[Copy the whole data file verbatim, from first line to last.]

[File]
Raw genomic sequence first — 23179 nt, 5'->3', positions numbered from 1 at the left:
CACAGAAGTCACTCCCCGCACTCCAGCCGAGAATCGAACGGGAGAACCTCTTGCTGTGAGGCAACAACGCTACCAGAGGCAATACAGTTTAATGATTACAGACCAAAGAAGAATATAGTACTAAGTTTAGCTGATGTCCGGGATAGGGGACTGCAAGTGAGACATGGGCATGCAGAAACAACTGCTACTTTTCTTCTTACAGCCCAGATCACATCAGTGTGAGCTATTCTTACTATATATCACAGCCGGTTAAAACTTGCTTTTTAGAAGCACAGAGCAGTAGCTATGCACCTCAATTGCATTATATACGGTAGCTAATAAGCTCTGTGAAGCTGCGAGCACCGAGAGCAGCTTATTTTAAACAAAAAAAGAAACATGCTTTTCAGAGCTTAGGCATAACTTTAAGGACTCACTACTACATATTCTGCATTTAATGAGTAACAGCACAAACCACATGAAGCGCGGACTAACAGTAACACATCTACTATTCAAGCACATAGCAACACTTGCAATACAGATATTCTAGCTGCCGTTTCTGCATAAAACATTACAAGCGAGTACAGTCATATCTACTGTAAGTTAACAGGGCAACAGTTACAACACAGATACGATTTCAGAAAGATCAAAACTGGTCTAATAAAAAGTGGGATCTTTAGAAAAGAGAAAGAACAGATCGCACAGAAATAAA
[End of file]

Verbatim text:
Raw genomic sequence first — 23179 nt, 5'->3', positions numbered from 1 at the left:
CACAGAAGTCACTCCCCGCACTCCAGCCGAGAATCGAACGGGAGAACCTCTTGCTGTGAGGCAACAACGCTACCAGAGGCAATACAGTTTAATGATTACAGACCAAAGAAGAATATAGTACTAAGTTTAGCTGATGTCCGGGATAGGGGACTGCAAGTGAGACATGGGCATGCAGAAACAACTGCTACTTTTCTTCTTACAGCCCAGATCACATCAGTGTGAGCTATTCTTACTATATATCACAGCCGGTTAAAACTTGCTTTTTAGAAGCACAGAGCAGTAGCTATGCACCTCAATTGCATTATATACGGTAGCTAATAAGCTCTGTGAAGCTGCGAGCACCGAGAGCAGCTTATTTTAAACAAAAAAAGAAACATGCTTTTCAGAGCTTAGGCATAACTTTAAGGACTCACTACTACATATTCTGCATTTAATGAGTAACAGCACAAACCACATGAAGCGCGGACTAACAGTAACACATCTACTATTCAAGCACATAGCAACACTTGCAATACAGATATTCTAGCTGCCGTTTCTGCATAAAACATTACAAGCGAGTACAGTCATATCTACTGTAAGTTAACAGGGCAACAGTTACAACACAGATACGATTTCAGAAAGATCAAAACTGGTCTAATAAAAAGTGGGATCTTTAGAAAAGAGAAAGAACAGATCGCACAGAAATAAA